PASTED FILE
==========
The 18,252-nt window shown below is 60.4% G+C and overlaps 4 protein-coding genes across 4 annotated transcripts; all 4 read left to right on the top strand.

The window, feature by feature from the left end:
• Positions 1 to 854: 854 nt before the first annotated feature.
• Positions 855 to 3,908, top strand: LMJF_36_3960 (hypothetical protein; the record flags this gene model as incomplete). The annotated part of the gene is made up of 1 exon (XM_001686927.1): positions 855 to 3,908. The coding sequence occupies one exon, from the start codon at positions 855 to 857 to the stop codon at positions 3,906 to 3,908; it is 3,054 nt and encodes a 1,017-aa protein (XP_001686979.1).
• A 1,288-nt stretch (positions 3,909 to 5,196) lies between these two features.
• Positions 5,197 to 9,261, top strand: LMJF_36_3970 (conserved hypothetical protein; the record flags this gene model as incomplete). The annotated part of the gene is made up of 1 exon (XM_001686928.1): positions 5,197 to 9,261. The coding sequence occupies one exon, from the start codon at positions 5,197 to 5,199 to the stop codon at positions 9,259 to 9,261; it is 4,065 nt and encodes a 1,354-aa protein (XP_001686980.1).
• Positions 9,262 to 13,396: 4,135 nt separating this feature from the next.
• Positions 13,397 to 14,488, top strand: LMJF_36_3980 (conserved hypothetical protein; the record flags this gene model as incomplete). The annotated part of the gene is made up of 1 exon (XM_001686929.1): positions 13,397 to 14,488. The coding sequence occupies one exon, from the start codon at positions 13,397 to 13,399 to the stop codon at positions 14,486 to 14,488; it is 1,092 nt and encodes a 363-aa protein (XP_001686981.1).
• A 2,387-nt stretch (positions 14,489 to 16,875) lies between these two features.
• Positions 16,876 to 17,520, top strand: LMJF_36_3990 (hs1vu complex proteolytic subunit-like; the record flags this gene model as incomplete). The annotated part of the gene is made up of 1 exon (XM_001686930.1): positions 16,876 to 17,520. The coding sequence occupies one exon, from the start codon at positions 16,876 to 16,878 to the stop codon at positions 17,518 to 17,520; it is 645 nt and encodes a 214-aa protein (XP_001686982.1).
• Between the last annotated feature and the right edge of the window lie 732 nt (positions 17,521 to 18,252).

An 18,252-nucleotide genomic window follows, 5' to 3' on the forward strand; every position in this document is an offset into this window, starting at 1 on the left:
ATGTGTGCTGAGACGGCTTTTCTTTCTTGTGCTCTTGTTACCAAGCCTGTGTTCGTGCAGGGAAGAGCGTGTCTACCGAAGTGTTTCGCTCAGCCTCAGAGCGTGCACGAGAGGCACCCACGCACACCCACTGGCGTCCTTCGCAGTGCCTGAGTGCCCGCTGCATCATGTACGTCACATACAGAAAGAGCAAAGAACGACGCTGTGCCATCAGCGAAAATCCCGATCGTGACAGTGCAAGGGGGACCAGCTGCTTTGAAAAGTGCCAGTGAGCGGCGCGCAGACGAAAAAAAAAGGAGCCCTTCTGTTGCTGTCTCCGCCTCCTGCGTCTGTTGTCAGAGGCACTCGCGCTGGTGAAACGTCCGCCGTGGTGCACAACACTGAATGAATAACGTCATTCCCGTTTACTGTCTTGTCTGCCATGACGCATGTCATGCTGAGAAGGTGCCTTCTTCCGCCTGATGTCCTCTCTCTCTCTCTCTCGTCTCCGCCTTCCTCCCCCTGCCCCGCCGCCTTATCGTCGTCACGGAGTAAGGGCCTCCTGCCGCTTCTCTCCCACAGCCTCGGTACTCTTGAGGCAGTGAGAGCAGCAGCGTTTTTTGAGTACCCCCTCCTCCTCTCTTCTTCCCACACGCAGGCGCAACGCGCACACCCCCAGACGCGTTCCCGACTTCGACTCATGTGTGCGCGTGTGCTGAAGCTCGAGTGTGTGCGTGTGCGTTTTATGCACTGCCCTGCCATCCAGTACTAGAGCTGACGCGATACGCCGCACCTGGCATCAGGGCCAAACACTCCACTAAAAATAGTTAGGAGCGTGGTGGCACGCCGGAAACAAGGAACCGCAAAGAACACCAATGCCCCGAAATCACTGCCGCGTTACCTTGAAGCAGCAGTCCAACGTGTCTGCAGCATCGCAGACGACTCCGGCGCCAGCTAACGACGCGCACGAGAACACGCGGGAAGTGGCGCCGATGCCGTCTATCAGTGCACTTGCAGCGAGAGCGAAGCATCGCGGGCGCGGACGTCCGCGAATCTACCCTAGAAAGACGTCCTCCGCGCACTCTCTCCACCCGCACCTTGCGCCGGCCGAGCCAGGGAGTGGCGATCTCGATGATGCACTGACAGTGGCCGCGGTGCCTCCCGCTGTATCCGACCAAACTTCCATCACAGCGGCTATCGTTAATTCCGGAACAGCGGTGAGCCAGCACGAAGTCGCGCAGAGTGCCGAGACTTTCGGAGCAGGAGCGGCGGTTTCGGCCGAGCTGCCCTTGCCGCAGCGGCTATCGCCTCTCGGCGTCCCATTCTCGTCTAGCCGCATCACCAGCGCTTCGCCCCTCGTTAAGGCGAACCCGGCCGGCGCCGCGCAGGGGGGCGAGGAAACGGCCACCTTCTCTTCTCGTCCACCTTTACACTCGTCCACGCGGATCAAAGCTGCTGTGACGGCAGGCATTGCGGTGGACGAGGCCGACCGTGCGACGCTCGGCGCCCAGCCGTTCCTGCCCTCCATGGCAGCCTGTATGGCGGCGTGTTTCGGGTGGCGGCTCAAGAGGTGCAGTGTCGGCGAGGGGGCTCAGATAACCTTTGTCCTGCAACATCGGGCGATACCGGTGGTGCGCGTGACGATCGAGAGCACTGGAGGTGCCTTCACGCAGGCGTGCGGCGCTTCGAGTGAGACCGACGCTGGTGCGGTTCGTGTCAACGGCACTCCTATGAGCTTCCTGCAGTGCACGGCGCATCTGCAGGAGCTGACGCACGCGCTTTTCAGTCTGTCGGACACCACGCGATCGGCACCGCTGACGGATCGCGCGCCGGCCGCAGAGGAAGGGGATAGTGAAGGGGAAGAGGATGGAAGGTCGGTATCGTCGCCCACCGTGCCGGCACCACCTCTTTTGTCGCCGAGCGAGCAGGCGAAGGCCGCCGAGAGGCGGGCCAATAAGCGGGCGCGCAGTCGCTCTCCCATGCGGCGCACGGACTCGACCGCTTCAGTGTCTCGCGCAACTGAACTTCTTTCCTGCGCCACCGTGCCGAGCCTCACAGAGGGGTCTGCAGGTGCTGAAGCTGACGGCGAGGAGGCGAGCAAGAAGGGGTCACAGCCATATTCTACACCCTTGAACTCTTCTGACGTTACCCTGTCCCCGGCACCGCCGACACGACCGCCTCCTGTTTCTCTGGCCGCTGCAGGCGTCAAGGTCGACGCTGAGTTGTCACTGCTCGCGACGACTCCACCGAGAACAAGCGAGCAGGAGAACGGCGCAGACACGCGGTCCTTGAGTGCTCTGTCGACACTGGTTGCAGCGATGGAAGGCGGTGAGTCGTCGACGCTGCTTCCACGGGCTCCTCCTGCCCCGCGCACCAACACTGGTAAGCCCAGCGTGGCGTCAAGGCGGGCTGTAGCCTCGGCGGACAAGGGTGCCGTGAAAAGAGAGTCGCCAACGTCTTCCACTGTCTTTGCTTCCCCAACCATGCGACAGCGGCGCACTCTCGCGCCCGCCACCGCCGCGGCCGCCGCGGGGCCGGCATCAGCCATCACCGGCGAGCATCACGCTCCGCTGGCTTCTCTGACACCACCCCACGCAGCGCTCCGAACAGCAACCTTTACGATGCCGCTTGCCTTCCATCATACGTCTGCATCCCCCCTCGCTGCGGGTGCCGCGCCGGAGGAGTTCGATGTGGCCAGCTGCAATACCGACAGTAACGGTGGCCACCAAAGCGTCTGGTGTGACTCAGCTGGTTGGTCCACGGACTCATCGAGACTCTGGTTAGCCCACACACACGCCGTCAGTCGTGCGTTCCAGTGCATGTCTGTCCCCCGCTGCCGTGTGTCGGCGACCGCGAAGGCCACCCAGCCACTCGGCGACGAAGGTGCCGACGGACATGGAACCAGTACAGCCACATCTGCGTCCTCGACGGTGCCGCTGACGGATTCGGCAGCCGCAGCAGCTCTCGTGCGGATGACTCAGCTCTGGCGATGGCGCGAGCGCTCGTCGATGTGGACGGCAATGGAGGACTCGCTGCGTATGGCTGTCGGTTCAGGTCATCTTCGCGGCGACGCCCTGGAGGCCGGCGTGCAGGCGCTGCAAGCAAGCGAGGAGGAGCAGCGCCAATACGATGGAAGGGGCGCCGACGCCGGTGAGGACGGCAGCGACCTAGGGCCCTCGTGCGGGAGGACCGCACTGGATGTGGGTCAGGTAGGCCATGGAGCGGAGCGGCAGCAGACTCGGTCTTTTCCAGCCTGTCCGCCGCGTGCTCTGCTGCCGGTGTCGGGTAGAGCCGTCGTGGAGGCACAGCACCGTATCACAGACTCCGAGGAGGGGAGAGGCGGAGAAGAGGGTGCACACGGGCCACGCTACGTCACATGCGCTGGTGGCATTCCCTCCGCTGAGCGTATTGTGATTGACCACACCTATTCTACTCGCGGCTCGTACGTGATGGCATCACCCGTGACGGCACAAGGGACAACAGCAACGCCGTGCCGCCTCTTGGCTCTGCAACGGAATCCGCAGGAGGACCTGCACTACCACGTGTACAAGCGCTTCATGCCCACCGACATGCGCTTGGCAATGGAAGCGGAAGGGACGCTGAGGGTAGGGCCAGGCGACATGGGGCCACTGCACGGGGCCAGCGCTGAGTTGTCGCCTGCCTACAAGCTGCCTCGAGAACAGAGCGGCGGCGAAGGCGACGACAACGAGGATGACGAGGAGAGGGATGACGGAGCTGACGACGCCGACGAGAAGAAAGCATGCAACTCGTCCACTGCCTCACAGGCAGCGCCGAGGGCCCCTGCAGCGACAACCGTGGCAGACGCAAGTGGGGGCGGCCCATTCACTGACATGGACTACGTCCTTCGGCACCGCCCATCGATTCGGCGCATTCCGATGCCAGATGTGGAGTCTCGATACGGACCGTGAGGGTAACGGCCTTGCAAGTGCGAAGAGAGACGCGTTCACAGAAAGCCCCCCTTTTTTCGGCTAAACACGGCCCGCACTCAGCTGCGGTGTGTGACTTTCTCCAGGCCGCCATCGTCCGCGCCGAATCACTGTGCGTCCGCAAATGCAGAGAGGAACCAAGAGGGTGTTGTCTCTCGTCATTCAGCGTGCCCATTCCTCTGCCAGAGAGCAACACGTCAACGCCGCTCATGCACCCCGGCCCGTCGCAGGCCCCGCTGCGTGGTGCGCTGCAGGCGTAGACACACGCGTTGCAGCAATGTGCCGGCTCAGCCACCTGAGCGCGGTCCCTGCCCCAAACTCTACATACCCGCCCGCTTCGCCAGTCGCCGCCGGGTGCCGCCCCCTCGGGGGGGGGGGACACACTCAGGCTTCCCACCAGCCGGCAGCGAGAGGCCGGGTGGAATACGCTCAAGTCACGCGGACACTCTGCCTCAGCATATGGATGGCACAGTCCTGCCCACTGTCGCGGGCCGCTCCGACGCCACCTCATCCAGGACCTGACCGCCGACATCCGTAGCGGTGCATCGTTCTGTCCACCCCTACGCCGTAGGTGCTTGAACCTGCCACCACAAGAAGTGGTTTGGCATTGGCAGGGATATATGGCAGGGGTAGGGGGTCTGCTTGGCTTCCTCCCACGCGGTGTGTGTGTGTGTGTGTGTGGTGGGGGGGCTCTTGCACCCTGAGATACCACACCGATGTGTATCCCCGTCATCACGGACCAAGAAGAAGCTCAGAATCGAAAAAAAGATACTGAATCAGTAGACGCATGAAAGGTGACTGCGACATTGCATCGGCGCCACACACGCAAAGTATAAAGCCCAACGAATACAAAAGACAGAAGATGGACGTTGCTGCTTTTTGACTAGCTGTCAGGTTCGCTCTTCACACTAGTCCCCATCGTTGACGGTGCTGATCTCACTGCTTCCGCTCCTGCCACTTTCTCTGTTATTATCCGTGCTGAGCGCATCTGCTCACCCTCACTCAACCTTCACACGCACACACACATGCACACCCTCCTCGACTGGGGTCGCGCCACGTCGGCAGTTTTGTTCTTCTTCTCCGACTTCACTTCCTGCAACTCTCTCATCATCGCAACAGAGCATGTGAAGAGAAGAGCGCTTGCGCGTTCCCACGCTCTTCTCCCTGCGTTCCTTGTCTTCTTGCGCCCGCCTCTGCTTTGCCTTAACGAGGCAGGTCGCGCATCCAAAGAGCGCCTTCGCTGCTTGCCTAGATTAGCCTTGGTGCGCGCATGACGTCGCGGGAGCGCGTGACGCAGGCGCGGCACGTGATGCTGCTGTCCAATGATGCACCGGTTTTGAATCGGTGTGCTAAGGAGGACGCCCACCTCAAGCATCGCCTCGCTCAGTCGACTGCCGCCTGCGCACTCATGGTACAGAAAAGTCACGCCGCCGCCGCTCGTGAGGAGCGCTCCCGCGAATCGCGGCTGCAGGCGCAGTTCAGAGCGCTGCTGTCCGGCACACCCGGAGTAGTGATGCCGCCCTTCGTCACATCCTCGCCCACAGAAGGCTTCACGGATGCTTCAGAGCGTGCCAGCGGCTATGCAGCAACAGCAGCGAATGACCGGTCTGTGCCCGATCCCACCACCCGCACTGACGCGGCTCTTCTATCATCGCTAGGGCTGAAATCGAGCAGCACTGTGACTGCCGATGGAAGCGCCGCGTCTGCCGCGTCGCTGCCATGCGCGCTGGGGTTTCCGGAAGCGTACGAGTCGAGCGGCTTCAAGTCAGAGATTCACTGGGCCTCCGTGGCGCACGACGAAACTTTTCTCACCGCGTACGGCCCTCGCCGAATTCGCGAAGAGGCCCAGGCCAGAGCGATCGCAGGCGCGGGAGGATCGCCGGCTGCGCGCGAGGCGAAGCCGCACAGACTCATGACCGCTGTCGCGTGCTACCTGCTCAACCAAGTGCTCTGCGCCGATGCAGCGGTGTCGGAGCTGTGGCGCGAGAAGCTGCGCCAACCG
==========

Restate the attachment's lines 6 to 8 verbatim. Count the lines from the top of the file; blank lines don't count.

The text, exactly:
• Positions 5,197 to 9,261, top strand: LMJF_36_3970 (conserved hypothetical protein; the record flags this gene model as incomplete). The annotated part of the gene is made up of 1 exon (XM_001686928.1): positions 5,197 to 9,261. The coding sequence occupies one exon, from the start codon at positions 5,197 to 5,199 to the stop codon at positions 9,259 to 9,261; it is 4,065 nt and encodes a 1,354-aa protein (XP_001686980.1).
• Positions 9,262 to 13,396: 4,135 nt separating this feature from the next.
• Positions 13,397 to 14,488, top strand: LMJF_36_3980 (conserved hypothetical protein; the record flags this gene model as incomplete). The annotated part of the gene is made up of 1 exon (XM_001686929.1): positions 13,397 to 14,488. The coding sequence occupies one exon, from the start codon at positions 13,397 to 13,399 to the stop codon at positions 14,486 to 14,488; it is 1,092 nt and encodes a 363-aa protein (XP_001686981.1).